If you haven't had the chance to observe the new supernova exploding in the night sky, don't worry — it should be around for another year, maybe more. And it won't vanish quickly — scientists expect it will slowly fade away until it can no longer be seen in visible light.
The new supernova first burst into view on May 19 when supernova hunter Koichi Itagaki from Yamagata, Japan spotted a new bright spot in the Pinwheel Galaxy. The supernova was confirmed the following day by the Zwicky Transient Facility (ZTF) in California.
Luckily for skywatchers and astrophotographers, astronomers expect the supernova to be visible for some time. "We expect the brightness to sort of hold steady for weeks, if not months," Daniel Perley, an astrophysicist at Liverpool John Moores Observatory, told Space.com. "It's gonna stay bright."
If you are hoping to catch a look at the supernova SN 2023ixf, our guides on the best telescopes and best telescopes for beginners are a great place to start. Make sure to get the right telescope eyepiece! A lower-magnification, wide-angle eyepiece should do the trick.
And if you're looking to snap photos of the supernova, the Pinwheel Galaxy or the night sky in general, check out our guides on the best cameras for astrophotography and best lenses for astrophotography.
Right now, the supernova, known as SN 2023ixf, is one of the largest and brightest seen for a decade. Although it is just beyond the visibility of the unaided human eye, it can be easily glimpsed with a small telescope or even high-magnification binoculars. Located in the galaxy Messier 101 (or M101), also known as the Pinwheel Galaxy, it has quickly become a favorite target for amateur astronomers and their professional colleagues.
Perley suspects it will retain its present brightness for "quite awhile, maybe even up to a couple of months." Then the supernova will begin to grow fainter. "Over the next year, or two, three years, it'll finally fade to low detectability again," Perley said.
Peter Brown, a researcher at Texas A&M Supernova, says that most normal type II supernova, the same classification as SN 2023ixf, have a constant brightness for about 100 days before beginning to drop off.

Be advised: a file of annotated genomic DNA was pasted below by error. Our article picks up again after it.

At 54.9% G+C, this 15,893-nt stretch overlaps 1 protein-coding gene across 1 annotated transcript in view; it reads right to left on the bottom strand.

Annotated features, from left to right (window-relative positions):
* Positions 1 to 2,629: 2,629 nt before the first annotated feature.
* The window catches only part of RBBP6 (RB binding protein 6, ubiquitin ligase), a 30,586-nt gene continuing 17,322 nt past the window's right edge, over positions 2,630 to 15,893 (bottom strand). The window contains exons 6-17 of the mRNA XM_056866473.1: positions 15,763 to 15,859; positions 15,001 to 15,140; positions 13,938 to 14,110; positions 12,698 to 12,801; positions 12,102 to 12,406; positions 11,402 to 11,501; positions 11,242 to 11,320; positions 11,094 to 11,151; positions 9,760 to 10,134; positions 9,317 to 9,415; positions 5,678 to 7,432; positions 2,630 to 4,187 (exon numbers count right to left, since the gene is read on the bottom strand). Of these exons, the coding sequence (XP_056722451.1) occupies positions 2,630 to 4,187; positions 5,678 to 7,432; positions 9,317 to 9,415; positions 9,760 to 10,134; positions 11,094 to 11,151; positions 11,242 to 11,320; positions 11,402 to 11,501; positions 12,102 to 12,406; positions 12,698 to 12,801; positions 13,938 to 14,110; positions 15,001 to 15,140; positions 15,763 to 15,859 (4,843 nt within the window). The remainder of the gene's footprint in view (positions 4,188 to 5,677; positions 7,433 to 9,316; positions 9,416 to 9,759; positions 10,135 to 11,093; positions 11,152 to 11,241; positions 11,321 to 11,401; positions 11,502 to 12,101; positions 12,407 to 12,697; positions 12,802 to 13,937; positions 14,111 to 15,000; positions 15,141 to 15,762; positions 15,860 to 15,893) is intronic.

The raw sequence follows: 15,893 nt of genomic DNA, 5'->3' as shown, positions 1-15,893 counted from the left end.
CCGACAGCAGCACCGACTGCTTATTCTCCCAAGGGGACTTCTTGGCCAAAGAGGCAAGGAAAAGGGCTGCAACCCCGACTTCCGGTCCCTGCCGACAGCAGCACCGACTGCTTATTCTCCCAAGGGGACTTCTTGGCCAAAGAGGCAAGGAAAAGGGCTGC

But the new explosion is a little different from its predecessors, according to Brown. Most Type II supernovas drop off sharply in the ultraviolet range immediately after discovery, but SN 2023ixf has remained consistently bright, saturating observations made with NASA's multiwavelength Swift space telescope.
"Since this one is different, it might fade" going forward, Brown said. "But it could remain bright enough for an amateur astronomer with a good telescope to see for months."
Supernovas glow as material blown off the star interact with the surrounding environment. So even if it starts to dim, SN 2023ixf could momentarily rebrighten if it interacts with denser clouds or shells surrounding the dying star.
Even after it can no longer be seen in visible wavelengths, the supernova will likely continue to shine in other parts of the spectrum. Brown said that large telescopes should be able to observe the new discovery for years, while space instruments like NASA's Hubble telescope or James Webb Space Telescope might be able to study the explosion for decades.
Still, you probably shouldn't wait another 12 months to drag your telescope outside. While scientists expect the supernova to stick around for some time, there's no guarantee.
"It could still surprise us," Perley said. "We don't know for sure."
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